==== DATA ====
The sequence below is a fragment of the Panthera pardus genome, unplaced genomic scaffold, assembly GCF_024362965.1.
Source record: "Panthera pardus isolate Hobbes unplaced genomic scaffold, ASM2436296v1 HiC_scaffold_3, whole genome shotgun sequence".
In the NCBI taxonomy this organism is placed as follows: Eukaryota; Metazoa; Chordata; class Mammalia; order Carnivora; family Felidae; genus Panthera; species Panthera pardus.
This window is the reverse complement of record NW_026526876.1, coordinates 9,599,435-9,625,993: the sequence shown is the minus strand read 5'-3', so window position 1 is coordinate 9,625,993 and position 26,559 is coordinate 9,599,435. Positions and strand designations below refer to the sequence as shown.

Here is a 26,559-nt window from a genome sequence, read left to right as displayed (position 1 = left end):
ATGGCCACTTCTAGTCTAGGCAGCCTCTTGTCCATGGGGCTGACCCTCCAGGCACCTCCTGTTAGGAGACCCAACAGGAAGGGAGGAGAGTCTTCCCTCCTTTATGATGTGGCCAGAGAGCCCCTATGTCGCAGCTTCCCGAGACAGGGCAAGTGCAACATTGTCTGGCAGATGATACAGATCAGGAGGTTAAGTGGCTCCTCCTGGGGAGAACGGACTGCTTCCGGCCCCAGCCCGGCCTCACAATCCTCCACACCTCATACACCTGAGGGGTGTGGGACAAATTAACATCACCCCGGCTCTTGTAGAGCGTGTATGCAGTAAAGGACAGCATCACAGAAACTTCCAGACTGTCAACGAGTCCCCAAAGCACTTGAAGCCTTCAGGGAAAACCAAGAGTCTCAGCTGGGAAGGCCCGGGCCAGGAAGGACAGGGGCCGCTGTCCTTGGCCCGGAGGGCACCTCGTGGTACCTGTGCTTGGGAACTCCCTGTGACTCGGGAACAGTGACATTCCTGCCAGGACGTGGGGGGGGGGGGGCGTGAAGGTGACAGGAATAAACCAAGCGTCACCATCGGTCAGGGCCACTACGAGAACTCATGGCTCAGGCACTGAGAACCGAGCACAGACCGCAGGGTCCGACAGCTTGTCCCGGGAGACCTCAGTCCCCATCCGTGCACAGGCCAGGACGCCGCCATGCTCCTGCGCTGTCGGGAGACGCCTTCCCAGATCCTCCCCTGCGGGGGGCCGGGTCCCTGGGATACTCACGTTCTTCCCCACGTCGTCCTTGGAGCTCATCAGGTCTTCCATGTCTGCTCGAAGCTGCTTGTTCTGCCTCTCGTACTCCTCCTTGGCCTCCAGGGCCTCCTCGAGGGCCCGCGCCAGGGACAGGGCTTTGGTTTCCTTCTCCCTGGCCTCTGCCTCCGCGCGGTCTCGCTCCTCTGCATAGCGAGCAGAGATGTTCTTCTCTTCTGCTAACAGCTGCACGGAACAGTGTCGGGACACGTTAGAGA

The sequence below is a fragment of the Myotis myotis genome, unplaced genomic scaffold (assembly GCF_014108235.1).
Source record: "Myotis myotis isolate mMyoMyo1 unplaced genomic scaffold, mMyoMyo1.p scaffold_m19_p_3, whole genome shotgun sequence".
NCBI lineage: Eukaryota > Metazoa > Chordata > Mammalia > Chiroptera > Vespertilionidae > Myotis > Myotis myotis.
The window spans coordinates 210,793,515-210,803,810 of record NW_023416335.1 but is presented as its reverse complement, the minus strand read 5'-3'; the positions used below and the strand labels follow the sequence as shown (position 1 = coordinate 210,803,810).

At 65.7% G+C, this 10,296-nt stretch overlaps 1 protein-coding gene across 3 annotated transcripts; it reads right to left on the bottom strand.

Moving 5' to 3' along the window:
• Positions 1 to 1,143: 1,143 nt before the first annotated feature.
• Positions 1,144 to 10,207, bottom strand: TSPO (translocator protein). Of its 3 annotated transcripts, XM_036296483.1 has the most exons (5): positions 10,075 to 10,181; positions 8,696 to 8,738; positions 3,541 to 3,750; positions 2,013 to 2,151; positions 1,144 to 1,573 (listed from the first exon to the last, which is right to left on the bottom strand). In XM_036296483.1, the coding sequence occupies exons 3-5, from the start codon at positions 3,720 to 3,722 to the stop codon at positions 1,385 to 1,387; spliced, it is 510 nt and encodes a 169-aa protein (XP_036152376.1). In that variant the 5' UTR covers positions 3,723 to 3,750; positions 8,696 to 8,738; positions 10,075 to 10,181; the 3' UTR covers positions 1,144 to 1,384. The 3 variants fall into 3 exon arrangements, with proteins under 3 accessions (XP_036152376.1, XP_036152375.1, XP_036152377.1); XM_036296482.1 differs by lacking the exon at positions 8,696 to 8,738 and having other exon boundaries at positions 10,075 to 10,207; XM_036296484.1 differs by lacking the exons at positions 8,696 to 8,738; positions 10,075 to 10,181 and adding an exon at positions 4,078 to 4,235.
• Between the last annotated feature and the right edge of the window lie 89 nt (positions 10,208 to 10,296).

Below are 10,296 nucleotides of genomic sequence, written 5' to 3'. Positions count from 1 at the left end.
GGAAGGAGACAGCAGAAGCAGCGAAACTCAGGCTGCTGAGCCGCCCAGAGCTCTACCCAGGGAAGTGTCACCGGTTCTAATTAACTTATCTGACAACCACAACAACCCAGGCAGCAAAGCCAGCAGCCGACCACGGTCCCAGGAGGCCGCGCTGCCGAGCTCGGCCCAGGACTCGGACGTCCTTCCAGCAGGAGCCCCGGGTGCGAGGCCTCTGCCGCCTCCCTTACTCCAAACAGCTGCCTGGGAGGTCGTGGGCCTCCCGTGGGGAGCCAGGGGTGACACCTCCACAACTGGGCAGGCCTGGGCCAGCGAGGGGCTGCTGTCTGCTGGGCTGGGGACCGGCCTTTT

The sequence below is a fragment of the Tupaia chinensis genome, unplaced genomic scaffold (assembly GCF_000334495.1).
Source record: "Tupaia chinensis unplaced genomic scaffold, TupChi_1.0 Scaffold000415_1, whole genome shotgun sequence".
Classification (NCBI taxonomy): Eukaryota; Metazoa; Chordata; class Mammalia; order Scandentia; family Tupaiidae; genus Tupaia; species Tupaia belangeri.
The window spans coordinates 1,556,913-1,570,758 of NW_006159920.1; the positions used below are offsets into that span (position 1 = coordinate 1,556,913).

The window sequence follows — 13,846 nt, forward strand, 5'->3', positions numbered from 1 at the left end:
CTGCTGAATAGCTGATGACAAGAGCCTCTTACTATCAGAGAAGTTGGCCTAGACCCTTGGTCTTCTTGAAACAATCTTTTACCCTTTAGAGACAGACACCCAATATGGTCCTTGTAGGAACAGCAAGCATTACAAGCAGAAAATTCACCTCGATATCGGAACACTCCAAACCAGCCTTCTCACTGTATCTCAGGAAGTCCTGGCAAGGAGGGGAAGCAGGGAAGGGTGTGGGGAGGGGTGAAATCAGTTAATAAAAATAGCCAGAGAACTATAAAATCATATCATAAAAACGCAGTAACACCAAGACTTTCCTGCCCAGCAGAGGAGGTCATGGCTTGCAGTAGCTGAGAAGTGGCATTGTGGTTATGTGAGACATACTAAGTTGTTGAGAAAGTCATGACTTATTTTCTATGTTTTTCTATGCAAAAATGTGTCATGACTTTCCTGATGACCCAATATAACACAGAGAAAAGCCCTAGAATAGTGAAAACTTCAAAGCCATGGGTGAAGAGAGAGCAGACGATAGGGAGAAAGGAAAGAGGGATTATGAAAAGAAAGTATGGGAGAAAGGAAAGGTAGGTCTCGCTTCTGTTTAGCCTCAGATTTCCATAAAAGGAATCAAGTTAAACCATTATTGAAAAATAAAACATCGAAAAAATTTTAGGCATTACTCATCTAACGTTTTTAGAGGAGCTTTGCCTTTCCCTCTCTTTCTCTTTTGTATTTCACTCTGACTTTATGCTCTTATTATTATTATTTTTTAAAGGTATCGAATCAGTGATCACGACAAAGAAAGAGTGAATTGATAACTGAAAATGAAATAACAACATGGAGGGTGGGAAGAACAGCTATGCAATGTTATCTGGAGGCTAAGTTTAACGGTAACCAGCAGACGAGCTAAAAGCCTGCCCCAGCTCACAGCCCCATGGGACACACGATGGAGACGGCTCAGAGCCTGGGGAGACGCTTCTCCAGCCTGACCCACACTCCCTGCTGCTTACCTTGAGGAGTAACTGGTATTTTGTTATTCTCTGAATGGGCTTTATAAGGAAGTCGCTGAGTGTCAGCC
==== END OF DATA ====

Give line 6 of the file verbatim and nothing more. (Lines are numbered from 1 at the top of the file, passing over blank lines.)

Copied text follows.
ATGGCCACTTCTAGTCTAGGCAGCCTCTTGTCCATGGGGCTGACCCTCCAGGCACCTCCTGTTAGGAGACCCAACAGGAAGGGAGGAGAGTCTTCCCTCCTTTATGATGTGGCCAGAGAGCCCCTATGTCGCAGCTTCCCGAGACAGGGCAAGTGCAACATTGTCTGGCAGATGATACAGATCAGGAGGTTAAGTGGCTCCTCCTGGGGAGAACGGACTGCTTCCGGCCCCAGCCCGGCCTCACAATCCTCCACACCTCATACACCTGAGGGGTGTGGGACAAATTAACATCACCCCGGCTCTTGTAGAGCGTGTATGCAGTAAAGGACAGCATCACAGAAACTTCCAGACTGTCAACGAGTCCCCAAAGCACTTGAAGCCTTCAGGGAAAACCAAGAGTCTCAGCTGGGAAGGCCCGGGCCAGGAAGGACAGGGGCCGCTGTCCTTGGCCCGGAGGGCACCTCGTGGTACCTGTGCTTGGGAACTCCCTGTGACTCGGGAACAGTGACATTCCTGCCAGGACGTGGGGGGGGGGGGGCGTGAAGGTGACAGGAATAAACCAAGCGTCACCATCGGTCAGGGCCACTACGAGAACTCATGGCTCAGGCACTGAGAACCGAGCACAGACCGCAGGGTCCGACAGCTTGTCCCGGGAGACCTCAGTCCCCATCCGTGCACAGGCCAGGACGCCGCCATGCTCCTGCGCTGTCGGGAGACGCCTTCCCAGATCCTCCCCTGCGGGGGGCCGGGTCCCTGGGATACTCACGTTCTTCCCCACGTCGTCCTTGGAGCTCATCAGGTCTTCCATGTCTGCTCGAAGCTGCTTGTTCTGCCTCTCGTACTCCTCCTTGGCCTCCAGGGCCTCCTCGAGGGCCCGCGCCAGGGACAGGGCTTTGGTTTCCTTCTCCCTGGCCTCTGCCTCCGCGCGGTCTCGCTCCTCTGCATAGCGAGCAGAGATGTTCTTCTCTTCTGCTAACAGCTGCACGGAACAGTGTCGGGACACGTTAGAGA